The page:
Inhabitants in 1991: 10.258
municipal territory, one of the largest in the province, extends for 180,23
square kilometres from the Appennini to the Apuane, it became autonomous
community with the Leopoldine laws of 1771, it reached its present day
extension in 1983 with the addition of the districts of Gragnolo and
Cortila which were detached from Fosdinovo.
Inhabited by Ligurians and then Roman colonies, Fivizzano was, after
the year one thousand, a land subjected to the dominion of the Marquises
Malaspina della Verrucola, of whom the most illustrious member was
Spinetta the Great (died in 1352), who tried to make the Verrucola the
centre of a vast territorial system. With the death of the dynasty,
in 1477 Fivizzano made itself a municipality and became part of the Fiorentino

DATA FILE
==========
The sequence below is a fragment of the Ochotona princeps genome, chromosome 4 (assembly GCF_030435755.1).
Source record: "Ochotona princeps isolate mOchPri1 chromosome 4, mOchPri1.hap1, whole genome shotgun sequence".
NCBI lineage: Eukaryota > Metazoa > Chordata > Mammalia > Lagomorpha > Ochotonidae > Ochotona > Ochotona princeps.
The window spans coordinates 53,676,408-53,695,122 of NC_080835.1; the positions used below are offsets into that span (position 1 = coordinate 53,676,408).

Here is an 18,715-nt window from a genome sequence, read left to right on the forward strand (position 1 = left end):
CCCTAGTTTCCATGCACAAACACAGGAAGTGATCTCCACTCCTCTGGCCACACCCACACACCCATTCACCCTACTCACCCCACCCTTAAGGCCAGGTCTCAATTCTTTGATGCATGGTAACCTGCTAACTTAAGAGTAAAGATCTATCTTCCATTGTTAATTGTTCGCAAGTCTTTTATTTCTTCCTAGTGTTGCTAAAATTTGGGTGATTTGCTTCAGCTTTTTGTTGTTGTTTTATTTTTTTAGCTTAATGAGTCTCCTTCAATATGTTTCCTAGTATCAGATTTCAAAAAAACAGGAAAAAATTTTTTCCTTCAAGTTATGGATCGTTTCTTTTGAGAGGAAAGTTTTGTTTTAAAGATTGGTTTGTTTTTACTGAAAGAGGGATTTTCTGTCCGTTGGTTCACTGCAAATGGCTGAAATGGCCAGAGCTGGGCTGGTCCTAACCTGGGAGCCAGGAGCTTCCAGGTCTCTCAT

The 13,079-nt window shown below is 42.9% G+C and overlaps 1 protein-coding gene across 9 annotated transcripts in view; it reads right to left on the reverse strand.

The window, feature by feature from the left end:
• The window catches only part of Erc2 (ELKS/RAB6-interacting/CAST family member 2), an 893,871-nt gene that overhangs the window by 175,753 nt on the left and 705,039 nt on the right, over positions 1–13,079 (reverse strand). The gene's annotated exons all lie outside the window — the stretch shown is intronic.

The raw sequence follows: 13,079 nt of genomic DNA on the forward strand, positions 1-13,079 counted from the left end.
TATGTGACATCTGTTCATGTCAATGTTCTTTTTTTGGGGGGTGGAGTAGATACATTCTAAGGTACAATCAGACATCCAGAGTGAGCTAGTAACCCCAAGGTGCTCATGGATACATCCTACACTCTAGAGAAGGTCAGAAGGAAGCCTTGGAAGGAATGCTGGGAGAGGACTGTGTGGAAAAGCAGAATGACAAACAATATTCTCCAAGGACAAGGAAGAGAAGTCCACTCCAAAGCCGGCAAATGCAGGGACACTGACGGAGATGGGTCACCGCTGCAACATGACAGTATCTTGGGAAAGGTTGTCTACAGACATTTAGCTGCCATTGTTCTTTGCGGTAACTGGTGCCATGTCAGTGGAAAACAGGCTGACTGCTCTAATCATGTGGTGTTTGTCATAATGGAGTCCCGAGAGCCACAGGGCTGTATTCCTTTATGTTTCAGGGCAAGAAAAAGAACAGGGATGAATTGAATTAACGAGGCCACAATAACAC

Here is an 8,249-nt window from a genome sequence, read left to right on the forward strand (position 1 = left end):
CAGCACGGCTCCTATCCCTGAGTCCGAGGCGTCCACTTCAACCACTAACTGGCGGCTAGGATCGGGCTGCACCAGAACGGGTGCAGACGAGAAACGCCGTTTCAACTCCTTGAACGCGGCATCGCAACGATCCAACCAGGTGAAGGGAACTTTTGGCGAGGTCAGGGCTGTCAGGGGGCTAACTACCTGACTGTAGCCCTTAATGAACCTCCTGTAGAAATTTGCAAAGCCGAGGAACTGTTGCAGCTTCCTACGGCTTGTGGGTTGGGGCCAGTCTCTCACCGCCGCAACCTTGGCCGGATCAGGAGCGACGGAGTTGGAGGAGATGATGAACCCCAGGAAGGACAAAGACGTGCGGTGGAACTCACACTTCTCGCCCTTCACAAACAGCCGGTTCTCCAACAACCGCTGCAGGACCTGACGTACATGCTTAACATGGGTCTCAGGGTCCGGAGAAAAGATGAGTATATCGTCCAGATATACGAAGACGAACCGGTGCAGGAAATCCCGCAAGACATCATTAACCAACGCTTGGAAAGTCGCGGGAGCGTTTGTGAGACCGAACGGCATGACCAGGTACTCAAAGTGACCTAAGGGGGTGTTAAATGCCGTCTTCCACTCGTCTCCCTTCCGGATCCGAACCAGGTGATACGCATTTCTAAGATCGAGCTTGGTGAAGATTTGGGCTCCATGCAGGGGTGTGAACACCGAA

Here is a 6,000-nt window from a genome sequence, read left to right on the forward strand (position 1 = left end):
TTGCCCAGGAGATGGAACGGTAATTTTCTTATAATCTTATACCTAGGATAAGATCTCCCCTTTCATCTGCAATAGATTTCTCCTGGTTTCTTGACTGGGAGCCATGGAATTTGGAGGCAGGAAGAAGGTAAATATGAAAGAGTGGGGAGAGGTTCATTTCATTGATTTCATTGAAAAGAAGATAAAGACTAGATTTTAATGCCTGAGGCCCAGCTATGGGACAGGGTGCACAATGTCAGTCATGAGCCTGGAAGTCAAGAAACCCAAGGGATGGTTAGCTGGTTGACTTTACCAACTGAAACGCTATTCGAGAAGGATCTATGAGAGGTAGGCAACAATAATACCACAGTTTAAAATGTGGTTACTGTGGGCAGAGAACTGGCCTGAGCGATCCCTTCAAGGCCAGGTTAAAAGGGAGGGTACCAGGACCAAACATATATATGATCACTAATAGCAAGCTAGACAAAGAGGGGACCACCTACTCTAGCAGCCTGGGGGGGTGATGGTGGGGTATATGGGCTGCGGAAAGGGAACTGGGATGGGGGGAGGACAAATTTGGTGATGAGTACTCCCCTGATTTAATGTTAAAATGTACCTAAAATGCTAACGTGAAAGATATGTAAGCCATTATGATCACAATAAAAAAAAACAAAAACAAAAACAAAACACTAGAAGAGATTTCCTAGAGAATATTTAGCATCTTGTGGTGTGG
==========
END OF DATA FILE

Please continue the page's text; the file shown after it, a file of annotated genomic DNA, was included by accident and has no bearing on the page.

State. And becoming the Seat of a Captaincy. And thus remained –
living prosperous times above all in the 15 and 1600s, when it assumed
the form and habits of a true and real city – until the French domination,
under which it was annexed to the department of the Appennini and then
assigned in 1808 to Elisa Baciocchi Bonaparte. In 1815 it returned
to the Grand Duchy of Toscana, but in 1844, at the realisation of certain
clauses and against the will of the inhabitants it passed to the Duke
of Modena, who governed it until the Unity of Italy. A disastrous earthquake
hit the municipality in 1920. During the last conflict the local population
suffered numerous and cruel Nazifascist reprisals with more than
one civilian victim.
|Places to visit:
Piazza Medicea, in the ancient
inhabited nucleus, and surrounded by elegant Renaissance palaces with
a fountain from 1683 at their centre.
Ss. Jacopo e Antonio,
church erected in the 1300s and enlarged in the 1500s. the three nave
interior is supported by imposing columns in Serena stone.
Historical info reproduced upon authorization of Regione Toscana - Dipartimento della Presidenza E Affari Legislativi e Giuridici
Translated by Ann Mountford